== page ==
At the suggestion of Carol Ell of the Seacliff, New York Museum, the following is from the "Record-Pilot" newspaper, December 15, 2000.
Artist Boris Vassiloff was born on March 24, 1906 to Julia Nikolaevna and Boris Ivanovich Vassiloff in Russia. He died peacefully on Dec. 4, 2000 in Sea Cliff.
Boris' first teacher was his father, followed by a Russian government school and three years in the best art academy in Leningrad. Being unable to continue his studies and having no possibilities of going to Western Europe, the artist went to Mongolia to his uncle, Simion Vassiloff. From that moment begins the travels of the young painter, never separated from his sketch book and paint box.
After Mongolia, Vassiloff traveled to Manchuria, China, Indo-China, Hong Kong, Ceylon, Djibouti, France, Italy, Spain, Portugal and finally Canada and America. His studio is filled with sketches and studies from more than 40 countries. Vassiloff also executed a plethora of commissioned works-frescoes in private homes, chateaux and hotels. In 1937, he painted the ikonostasi, (the screen in front of the altar in an Orthodox Christian Church), of the Russian Orthodox Church in Bizerta. Vassiloff's list of museum exhibitions is formidable.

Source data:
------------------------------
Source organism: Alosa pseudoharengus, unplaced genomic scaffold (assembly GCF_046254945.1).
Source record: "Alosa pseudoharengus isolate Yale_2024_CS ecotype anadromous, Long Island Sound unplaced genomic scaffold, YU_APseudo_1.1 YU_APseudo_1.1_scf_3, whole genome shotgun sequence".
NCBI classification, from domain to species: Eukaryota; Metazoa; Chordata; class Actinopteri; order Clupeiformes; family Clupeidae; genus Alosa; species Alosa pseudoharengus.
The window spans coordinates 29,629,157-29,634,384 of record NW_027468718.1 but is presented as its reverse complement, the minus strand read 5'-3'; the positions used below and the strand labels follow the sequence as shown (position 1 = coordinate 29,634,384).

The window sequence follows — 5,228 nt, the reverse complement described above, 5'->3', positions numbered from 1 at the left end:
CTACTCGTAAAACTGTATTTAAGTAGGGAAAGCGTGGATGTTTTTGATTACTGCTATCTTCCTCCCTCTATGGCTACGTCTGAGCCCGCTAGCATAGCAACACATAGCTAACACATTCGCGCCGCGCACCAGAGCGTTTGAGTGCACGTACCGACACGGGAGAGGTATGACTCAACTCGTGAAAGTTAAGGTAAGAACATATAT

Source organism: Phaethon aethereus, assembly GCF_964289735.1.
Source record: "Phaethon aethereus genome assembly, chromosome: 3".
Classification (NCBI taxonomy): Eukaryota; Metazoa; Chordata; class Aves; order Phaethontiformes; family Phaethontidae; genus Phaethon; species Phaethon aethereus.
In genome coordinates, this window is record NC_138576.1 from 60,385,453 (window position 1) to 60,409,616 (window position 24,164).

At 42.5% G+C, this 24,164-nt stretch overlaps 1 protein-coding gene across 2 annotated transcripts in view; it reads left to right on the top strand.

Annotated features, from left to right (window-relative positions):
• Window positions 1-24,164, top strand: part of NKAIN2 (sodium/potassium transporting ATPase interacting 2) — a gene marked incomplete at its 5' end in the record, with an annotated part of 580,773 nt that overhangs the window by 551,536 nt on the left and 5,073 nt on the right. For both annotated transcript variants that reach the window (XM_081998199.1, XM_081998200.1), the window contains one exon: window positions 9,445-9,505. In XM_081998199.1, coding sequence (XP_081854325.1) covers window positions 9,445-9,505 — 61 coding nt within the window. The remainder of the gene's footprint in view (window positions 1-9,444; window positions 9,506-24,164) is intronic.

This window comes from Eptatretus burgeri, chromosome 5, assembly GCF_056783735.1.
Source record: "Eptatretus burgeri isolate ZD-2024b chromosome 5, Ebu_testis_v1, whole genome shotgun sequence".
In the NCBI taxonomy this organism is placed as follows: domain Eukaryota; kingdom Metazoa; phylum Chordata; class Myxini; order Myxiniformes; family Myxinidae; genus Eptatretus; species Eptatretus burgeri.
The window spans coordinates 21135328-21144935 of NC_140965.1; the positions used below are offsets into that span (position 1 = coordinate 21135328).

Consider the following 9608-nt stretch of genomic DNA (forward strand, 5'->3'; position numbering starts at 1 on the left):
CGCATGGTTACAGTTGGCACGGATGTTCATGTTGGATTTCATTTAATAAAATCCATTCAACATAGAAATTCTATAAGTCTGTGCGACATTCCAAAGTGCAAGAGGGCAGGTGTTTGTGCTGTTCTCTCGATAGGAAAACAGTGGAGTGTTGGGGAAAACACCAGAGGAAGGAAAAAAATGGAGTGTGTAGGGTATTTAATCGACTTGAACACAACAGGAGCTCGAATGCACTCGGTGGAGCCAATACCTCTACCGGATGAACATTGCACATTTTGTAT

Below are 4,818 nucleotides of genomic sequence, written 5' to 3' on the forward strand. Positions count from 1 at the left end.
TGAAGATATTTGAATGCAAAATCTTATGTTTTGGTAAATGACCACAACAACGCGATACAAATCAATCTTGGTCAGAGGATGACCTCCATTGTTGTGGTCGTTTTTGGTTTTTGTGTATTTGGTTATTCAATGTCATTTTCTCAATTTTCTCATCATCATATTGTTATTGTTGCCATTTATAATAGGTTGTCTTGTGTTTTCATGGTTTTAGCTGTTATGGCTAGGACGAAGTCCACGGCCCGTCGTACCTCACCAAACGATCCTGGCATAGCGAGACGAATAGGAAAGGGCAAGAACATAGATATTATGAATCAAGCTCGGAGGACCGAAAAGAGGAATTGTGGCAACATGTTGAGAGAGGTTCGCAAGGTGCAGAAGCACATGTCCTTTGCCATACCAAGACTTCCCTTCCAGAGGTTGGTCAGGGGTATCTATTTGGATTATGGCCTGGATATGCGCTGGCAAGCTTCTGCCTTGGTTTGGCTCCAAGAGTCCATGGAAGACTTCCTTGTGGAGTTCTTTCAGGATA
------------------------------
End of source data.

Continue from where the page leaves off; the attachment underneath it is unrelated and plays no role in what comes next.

Boris Vassiloff eventually made his way to Sea Cliff. Vassiloff had tried to stay in contact with his family during and after the Russian Revolution. His older brother was killed by the Bolsheviks; his younger brother was sent to a prison camp for 20 years. His sister was put into a hard labor camp for many years but, despite that experience, she was able to play the piano as a vocal accompanist.
In Sea Cliff, Vassiloff had art students come to him for advice and direction. Many of them are still grateful to him some 20 to 30 years later. He had many customers come to his open house events on weekends and was happiest while working in his studio. Vassiloff was an avid chess player and had won a championship in Paris during the 1940s and in other competitions later in his life on Long Island. The Sea Cliff community knew Vassiloff's work very well as he had participated in the village's art tours since their inception.